Process time: We apply for you, the result will be ready in 3-6 working days.

Special notes:

• At the moment e-visa system has received a large number of applications, therefore there could be a delay or refuse without any refund. We will inform and advise you the solution if any.

• If you are blacklisted, no refund is made even when you do not receive visa.

• Your arrival airport will be noted in the E-visa and you might not be able to use it in a different airport/border so please make sure you choose the right one.

• Please don't buy your flight ticket to Vietnam until you get your e-visa in hand. We have no responsibility for your flight ticket if there are any unexpected issues happening to your e-visa.


If you are planning a multiple-entry visit or a stay of more than 30 days, you will want to apply for a visa on arrival. To do this you'll need:

  • A 4x6 passport photo with a white background and no glasses
  • A filled-out visa application form
  • A passport or substitute ID valid for six months from the date you plan to enter Vietnam
  • Payment (25 USD to 60 USD) for visa fees
  • A Letter of Approval from a Vietnamese embassy or consulate (if you are picking up your visa at the airport)



The basic principle of customs policy in Vietnam is that visitors should enter and exit with the same goods and personal possessions with the following exceptions:

Cash amounts greater than US$ 5,000 should be declared upon entry or exit.

1. Souvenirs: Visitors are free to buy products in Vietnam for personal use. The exception to this principle is antiques. Antiques considered of "national interest" will be confiscated without refund or recourse. In general this applies to articles of ancient (over 50 years old) or religious nature. "National interest" is interpreted by an expert at the airport. In cases where a visitor is unsure of the acceptability of the export of any goods purchased, they can check with the Customs Office in either Ho Chi Minh City or Hanoi for prior ruling without risk of confiscation.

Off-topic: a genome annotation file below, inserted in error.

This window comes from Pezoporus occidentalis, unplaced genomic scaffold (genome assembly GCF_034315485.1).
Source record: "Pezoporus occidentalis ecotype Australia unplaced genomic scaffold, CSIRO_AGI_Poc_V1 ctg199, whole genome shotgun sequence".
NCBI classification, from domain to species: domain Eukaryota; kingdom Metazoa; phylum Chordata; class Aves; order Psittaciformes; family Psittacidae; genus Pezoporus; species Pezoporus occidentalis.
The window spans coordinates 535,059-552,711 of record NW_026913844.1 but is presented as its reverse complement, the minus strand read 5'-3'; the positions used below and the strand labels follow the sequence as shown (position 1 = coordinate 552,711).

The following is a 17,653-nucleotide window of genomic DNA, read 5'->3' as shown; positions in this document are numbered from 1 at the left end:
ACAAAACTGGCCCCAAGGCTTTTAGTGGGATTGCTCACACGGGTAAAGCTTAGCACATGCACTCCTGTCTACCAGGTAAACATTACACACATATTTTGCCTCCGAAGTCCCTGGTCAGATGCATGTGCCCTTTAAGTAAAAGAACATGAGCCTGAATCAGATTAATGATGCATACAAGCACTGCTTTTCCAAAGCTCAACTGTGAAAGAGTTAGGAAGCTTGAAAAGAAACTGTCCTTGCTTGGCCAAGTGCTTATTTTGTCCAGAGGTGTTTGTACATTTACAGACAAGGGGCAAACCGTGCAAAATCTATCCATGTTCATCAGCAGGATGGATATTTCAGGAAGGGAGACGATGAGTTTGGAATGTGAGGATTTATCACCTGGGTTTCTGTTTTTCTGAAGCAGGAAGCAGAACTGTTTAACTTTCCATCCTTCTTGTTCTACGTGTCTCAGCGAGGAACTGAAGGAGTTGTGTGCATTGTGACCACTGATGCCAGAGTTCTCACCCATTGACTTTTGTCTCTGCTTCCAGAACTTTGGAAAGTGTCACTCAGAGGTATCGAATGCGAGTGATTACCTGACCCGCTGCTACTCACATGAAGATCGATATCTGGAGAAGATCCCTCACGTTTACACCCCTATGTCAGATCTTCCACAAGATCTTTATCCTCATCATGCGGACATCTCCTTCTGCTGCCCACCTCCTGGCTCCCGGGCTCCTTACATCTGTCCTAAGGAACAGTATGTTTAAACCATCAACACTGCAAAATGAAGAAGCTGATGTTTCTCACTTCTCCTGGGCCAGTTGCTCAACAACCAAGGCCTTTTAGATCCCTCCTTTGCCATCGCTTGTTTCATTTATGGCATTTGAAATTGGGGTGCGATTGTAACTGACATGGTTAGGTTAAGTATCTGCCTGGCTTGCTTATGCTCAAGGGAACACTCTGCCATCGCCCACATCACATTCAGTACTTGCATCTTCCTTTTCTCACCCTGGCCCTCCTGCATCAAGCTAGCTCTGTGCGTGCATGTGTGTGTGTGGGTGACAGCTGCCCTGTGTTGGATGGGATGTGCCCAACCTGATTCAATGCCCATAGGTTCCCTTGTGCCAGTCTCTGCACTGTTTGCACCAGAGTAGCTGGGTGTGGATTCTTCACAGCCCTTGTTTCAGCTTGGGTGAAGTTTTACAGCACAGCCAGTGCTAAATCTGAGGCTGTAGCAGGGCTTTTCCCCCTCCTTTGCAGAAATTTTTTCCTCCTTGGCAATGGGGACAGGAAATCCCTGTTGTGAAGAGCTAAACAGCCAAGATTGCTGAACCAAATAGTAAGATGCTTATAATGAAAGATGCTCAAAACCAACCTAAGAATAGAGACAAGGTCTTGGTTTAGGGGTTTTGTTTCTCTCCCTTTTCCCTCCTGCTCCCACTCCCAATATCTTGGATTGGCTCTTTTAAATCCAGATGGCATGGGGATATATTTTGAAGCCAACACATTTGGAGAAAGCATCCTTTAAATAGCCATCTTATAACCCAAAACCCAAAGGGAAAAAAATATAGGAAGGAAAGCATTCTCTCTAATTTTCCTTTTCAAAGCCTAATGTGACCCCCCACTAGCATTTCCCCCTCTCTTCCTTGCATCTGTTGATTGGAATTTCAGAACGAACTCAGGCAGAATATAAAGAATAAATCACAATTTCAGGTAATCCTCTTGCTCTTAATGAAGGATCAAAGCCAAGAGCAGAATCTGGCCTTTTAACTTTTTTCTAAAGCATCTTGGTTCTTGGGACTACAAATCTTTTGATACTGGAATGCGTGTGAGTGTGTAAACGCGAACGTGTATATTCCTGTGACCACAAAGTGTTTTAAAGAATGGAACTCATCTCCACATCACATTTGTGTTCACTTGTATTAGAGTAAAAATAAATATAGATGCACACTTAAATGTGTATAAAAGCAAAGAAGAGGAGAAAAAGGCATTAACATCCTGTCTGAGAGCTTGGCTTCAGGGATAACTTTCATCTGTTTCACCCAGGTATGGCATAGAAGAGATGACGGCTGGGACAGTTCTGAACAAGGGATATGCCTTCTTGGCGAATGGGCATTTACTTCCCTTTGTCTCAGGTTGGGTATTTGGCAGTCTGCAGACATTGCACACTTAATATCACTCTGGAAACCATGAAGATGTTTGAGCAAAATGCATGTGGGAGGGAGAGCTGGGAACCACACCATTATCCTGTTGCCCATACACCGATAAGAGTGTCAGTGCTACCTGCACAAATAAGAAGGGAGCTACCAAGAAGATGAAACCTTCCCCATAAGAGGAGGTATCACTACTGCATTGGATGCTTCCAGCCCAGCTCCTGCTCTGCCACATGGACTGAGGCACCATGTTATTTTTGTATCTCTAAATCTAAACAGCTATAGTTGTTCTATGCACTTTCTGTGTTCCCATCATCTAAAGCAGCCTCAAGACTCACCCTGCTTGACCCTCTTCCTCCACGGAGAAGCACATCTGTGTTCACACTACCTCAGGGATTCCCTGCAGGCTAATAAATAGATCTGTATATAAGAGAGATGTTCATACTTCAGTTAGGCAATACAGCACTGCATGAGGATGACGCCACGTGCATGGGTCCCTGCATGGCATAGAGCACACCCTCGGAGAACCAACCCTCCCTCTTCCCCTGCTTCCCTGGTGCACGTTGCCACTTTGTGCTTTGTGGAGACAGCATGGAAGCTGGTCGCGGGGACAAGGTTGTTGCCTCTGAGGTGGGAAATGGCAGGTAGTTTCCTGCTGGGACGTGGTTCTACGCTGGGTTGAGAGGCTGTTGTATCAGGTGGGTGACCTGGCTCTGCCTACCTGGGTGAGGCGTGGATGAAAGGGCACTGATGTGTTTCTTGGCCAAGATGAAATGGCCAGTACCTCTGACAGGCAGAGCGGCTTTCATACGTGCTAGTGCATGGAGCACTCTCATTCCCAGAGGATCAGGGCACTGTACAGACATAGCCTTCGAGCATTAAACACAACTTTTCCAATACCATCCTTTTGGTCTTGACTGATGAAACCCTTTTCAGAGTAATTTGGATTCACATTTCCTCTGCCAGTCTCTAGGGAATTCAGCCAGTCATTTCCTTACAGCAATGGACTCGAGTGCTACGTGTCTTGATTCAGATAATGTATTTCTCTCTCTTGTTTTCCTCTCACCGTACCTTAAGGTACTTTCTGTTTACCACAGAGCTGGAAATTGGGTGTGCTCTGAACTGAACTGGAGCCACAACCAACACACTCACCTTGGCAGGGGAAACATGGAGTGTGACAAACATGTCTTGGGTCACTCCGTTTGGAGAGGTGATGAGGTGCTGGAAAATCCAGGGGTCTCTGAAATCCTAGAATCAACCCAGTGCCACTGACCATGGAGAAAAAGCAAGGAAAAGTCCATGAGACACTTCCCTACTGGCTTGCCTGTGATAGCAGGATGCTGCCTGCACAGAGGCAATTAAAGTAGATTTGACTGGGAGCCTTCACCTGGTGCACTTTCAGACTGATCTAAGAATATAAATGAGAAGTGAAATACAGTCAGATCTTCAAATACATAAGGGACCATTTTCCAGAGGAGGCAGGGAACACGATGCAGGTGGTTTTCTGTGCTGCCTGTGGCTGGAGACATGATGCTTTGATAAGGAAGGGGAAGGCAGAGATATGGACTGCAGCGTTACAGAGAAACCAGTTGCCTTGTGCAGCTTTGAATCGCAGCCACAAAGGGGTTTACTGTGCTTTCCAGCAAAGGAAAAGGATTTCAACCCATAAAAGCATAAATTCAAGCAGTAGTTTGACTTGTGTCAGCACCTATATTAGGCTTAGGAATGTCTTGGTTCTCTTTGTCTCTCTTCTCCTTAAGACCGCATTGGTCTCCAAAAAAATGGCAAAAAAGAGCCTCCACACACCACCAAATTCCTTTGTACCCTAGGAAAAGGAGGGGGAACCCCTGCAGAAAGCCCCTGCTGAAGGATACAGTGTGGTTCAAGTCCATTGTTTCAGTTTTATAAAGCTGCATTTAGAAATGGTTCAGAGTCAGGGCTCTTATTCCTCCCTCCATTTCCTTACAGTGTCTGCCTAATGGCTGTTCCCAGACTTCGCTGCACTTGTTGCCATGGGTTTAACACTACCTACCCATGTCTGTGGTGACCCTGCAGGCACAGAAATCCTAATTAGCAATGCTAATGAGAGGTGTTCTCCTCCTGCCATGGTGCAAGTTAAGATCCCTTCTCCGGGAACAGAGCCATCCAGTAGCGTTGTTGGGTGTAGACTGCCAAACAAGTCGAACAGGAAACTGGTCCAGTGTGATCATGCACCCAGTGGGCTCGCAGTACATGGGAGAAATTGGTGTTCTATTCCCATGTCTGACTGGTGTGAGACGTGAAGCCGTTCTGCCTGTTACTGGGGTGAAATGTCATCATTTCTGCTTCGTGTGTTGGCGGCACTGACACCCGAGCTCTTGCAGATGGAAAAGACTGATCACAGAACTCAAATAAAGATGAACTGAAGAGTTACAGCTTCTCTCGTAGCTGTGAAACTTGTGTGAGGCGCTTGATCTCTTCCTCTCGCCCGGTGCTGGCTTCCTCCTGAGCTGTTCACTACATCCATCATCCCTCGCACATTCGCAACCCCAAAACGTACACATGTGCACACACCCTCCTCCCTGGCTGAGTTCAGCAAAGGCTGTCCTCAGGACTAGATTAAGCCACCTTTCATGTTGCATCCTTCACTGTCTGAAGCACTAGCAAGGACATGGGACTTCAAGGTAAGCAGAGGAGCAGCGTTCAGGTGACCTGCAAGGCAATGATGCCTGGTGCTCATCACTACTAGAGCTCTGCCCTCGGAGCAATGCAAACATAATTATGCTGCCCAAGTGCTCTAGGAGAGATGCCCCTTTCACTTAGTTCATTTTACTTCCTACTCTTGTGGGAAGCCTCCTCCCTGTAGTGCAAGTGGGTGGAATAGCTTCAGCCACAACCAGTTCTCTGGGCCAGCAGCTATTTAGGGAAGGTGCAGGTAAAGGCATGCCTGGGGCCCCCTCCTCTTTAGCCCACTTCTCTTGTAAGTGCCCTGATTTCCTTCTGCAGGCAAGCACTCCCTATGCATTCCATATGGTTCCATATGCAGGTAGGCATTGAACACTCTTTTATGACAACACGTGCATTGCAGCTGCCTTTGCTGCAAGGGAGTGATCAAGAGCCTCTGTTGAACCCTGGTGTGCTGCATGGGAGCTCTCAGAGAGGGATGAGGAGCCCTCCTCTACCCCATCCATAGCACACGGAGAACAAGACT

2. To avoid confiscation of goods not purchased, visitors must be sure an accurate description appears on the Customs Declaration form upon arrival. Particular note should be taken of antiques purchased in other countries in the region which might possibly be deemed of Vietnamese origin. Also, extra care should be taken to declare loose gemstones and jewelry.

3. Firearms, narcotics and other internationally prohibited goods are banned and those found in possession of such items are liable to prosecution. Items that you cannot bring into Vietnam include weapons, munitions, explosives and inflammables, firecracker of all kinds, opium and drugs, toxic chemicals, and cultural materials unsuitable to Vietnamese society (pornographic seditious publications, films and photos), harmful child toys. If you break these rules you will be subject to Vietnamese law.

Medical Facilities

Over the counter prescription drugs are widely available in major cities, but it is best to bring frequently used medicines from home. It is also recommended that visitors bring a basic travel first-aid kit with band-aids, anti-infection creams, mosquito repellant, and the like. There are several medical clinics in Hanoi, Danang and Saigon staffed by foreign medical personnel.